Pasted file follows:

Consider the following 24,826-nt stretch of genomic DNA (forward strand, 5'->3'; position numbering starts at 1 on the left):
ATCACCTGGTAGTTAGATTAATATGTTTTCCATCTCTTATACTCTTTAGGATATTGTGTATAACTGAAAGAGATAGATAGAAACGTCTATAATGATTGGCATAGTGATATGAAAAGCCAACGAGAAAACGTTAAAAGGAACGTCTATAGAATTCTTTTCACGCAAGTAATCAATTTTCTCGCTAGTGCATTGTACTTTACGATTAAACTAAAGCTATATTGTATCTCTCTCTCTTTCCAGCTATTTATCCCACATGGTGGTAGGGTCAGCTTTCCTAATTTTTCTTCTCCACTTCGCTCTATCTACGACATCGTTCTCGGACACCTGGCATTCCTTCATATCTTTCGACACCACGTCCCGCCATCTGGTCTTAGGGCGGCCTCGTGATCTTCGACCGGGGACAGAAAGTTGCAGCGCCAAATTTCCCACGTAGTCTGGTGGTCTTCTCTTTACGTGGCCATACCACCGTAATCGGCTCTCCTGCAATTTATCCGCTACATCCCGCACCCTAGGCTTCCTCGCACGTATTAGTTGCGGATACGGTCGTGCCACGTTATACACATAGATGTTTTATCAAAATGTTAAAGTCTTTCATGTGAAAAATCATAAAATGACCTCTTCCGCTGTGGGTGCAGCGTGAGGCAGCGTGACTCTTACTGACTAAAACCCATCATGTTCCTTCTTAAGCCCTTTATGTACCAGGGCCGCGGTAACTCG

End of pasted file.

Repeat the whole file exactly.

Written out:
Consider the following 24,826-nt stretch of genomic DNA (forward strand, 5'->3'; position numbering starts at 1 on the left):
ATCACCTGGTAGTTAGATTAATATGTTTTCCATCTCTTATACTCTTTAGGATATTGTGTATAACTGAAAGAGATAGATAGAAACGTCTATAATGATTGGCATAGTGATATGAAAAGCCAACGAGAAAACGTTAAAAGGAACGTCTATAGAATTCTTTTCACGCAAGTAATCAATTTTCTCGCTAGTGCATTGTACTTTACGATTAAACTAAAGCTATATTGTATCTCTCTCTCTTTCCAGCTATTTATCCCACATGGTGGTAGGGTCAGCTTTCCTAATTTTTCTTCTCCACTTCGCTCTATCTACGACATCGTTCTCGGACACCTGGCATTCCTTCATATCTTTCGACACCACGTCCCGCCATCTGGTCTTAGGGCGGCCTCGTGATCTTCGACCGGGGACAGAAAGTTGCAGCGCCAAATTTCCCACGTAGTCTGGTGGTCTTCTCTTTACGTGGCCATACCACCGTAATCGGCTCTCCTGCAATTTATCCGCTACATCCCGCACCCTAGGCTTCCTCGCACGTATTAGTTGCGGATACGGTCGTGCCACGTTATACACATAGATGTTTTATCAAAATGTTAAAGTCTTTCATGTGAAAAATCATAAAATGACCTCTTCCGCTGTGGGTGCAGCGTGAGGCAGCGTGACTCTTACTGACTAAAACCCATCATGTTCCTTCTTAAGCCCTTTATGTACCAGGGCCGCGGTAACTCG